Source: Stabroek News


    Link Read more
    Link Sugar ACP-EU
    Link Eu-Ethanol


  13. EFSA publishes an overview of dioxin levels in food and feed
    2010-04-19
    NEWSLETTER_CATEGORIES : Food Security

    The European Food Safety Authority (EFSA) has published an analysis of the levels of dioxins and related substances in food and animal feed. The report, which was prepared by EFSA’s Data Collection and Exposure unit, is based on over 7,000 samples collected by 21 European countries between 1999 and 2008. EFSA was asked by the European Commission to evaluate dioxin contamination levels in relation to maximum levels which have been set for different categories of food and feed in the EU in order to protect consumers. Dioxins and similar compounds, such as dioxin-like polychlorinated biphenyls (PCBs), include a range of toxic substances which are formed by burning – e.g. through waste incineration or forest fires – and some industrial processes. Their presence in the environment has declined since the 1970s, following concerted efforts at the EU level. Dioxins are found at low levels in many foods. They do not cause immediate health problems, but long-term exposure to high levels of dioxins has been shown to cause a range of effects, including cancer. Their persistence and the fact that they accumulate in the food chain, notably in animal fat, therefore continues to cause some safety concerns. The highest average levels of dioxins and dioxin-like PCBs in relation to fat content were observed for liver and liver products from animals. The highest average levels in relation to total product weight were for fish liver and products derived from fish liver. In animal feed, the highest average levels were found in fish oil.

    Source: The European Food Safety Authority


    Link Read more
    Link What is food security?
    Link Food safety ACP-EU


  14. EU Playing Aid Politics With Aid Policy
    2010-04-19
    NEWSLETTER_CATEGORIES : Aid effectiveness

    The world's poor appear to have become pawns in a political battle over the European Union's (EU) new diplomatic corps.Catherine Ashton, foreign policy chief for the 27-country bloc, is urging that responsibility for development aid should fall within the scope of the European External Action Service (EEAS) that she is in the process of establishing. In recent statements, Ashton has argued that if the EU is to have a successful development policy, it must be compatible with its broader strategies on issues such as security. Yet many observers of European politics suspect that the British baroness is more concerned with seizing control of a sizeable budget than in ensuring that development aid brings tangible benefits to the poor. At 15 billion dollars per year, development aid represents one of the top five areas of spending administered by the EU's executive arm, the European Commission.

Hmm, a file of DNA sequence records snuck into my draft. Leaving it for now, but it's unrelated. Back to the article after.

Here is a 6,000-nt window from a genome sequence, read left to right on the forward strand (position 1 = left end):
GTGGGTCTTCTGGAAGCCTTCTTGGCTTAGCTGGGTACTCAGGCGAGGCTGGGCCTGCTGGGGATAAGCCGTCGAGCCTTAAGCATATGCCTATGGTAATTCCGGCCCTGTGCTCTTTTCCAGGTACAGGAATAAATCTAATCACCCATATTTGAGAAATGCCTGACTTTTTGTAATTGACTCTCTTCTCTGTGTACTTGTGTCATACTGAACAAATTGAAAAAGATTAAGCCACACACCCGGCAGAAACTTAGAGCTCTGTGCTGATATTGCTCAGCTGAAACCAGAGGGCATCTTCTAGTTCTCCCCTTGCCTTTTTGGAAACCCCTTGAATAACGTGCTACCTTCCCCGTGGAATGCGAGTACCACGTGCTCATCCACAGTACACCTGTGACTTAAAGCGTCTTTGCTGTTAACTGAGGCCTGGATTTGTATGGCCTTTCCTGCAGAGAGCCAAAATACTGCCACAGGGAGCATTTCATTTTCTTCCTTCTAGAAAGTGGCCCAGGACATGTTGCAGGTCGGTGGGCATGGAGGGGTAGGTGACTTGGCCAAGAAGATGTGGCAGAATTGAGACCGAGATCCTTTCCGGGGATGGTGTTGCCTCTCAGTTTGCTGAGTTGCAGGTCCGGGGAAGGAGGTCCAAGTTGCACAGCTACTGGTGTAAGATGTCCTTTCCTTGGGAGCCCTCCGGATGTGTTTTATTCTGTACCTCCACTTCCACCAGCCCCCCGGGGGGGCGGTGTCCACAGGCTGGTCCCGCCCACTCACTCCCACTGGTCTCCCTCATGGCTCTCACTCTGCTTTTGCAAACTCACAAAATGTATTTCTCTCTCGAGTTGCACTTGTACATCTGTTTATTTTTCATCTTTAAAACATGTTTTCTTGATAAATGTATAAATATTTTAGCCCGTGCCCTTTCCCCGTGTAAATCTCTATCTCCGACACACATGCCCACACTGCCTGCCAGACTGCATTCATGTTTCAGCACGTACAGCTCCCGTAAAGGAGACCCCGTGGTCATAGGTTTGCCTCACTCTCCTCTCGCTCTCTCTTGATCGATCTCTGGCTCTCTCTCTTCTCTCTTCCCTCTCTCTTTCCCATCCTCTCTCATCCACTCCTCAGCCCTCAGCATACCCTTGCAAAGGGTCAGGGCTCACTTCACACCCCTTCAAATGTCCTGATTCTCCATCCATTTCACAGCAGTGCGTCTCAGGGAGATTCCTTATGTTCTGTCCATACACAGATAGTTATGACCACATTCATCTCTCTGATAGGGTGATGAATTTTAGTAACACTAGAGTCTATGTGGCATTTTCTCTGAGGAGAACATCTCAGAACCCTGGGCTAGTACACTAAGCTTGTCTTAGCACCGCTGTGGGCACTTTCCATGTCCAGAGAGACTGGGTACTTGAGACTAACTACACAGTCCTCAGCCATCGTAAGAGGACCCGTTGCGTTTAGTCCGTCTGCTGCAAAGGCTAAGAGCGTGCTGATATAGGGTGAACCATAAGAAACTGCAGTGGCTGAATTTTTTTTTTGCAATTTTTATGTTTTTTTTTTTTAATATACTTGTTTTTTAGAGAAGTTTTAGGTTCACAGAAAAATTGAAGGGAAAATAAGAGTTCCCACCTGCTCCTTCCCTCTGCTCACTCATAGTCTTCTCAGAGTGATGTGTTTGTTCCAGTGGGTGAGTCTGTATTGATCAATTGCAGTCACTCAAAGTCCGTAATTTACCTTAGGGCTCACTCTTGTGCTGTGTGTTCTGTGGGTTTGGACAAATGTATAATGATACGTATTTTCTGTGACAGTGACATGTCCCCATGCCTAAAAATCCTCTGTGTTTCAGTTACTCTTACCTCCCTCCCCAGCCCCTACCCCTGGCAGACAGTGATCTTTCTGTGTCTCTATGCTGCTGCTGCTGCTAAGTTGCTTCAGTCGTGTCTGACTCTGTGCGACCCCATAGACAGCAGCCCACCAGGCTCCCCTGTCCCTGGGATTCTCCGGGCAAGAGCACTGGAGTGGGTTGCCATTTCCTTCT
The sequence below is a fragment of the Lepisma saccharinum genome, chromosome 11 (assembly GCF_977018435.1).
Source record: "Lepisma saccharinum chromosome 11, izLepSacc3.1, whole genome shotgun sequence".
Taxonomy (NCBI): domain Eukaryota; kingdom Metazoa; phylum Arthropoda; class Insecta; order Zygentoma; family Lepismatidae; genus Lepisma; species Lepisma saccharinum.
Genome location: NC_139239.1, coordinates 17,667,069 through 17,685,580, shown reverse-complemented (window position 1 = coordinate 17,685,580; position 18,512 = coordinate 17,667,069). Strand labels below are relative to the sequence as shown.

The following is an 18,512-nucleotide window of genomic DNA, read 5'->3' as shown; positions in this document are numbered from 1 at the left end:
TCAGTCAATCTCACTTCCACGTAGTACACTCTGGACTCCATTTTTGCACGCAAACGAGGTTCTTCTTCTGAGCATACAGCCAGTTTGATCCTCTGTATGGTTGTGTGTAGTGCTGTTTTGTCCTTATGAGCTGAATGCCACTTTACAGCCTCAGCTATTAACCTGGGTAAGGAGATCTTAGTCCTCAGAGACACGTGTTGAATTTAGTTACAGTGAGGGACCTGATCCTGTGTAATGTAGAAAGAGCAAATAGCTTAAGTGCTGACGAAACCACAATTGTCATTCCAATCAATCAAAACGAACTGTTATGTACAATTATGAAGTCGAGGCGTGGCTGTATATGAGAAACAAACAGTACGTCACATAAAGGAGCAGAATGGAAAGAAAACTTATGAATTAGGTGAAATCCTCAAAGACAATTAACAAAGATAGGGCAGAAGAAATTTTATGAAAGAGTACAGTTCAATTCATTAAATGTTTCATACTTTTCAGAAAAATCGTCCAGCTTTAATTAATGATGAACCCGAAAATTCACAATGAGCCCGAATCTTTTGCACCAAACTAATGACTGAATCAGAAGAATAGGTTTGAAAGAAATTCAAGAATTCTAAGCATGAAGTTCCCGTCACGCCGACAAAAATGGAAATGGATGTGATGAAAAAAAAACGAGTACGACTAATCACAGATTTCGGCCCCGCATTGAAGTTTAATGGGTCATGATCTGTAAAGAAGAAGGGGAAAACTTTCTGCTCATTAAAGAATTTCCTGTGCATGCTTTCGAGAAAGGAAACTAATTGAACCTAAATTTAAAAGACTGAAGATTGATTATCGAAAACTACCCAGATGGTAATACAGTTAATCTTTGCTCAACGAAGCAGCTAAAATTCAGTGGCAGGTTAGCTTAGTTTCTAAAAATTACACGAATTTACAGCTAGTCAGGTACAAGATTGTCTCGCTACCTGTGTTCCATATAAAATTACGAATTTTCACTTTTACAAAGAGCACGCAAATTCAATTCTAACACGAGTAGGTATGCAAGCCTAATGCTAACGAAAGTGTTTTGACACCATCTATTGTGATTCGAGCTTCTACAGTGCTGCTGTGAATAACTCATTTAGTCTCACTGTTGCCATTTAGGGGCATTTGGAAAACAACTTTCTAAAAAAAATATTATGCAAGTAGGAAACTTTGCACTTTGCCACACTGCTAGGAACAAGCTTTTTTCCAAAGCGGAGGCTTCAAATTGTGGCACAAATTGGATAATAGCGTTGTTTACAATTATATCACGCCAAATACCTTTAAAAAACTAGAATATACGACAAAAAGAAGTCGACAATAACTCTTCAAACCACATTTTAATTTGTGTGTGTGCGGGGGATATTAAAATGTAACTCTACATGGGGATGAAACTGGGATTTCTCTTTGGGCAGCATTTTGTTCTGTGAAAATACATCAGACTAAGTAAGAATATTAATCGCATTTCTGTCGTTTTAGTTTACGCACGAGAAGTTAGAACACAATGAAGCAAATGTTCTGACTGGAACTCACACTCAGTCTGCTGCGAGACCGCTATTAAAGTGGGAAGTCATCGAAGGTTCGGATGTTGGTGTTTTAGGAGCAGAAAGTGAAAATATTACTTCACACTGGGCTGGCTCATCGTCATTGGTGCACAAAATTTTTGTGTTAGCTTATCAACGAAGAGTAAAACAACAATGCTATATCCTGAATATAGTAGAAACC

Source: Inter Press News Service Agency


    Link Read more
    Link European External Action Service
    Link EU Development Cooperation


  15. Request of a single financial instrument for development
    2010-04-19
    NEWSLETTER_CATEGORIES : Aid effectiveness

    The Spanish Foreign Affairs Minister, Miguel Ángel Moratinos, opened the 19th ACP-EU Parliamentary Assembly on Monday in Tenerife, together with the two co-presidents of this body, Louis Michel and Charles Milupi, with 400 representatives from the EU and 78 African, Caribbean and Pacific nations taking part in the event. In his speech, the Spanish minister advocated managing development aid more effectively to avoid nine million people dying of starvation in the 21st century. The members of the working party representing the European Union and Africa-Caribbean-Pacific (ACP) assembly signed a joint statement calling for a feasibility study into a single financial instrument for co-operation, to help overcome the difficulties caused by using ERDF funds for this purpose. The chief demand contained in the document relates to promoting the creation of an area of cooperation called the "Euro-African Atlantic space". In addition, there is a desire to take a further step in support of the development of regional ACP-OMR (outermost regions) insertion in order to promote growth in this area and guarantee security and peace in the whole area.

    Source: Spanish Presidency of the European Union


    Link Read more
    Link ACP-EU Joint Parliamentary Assembly
    Link EuropeAid-EU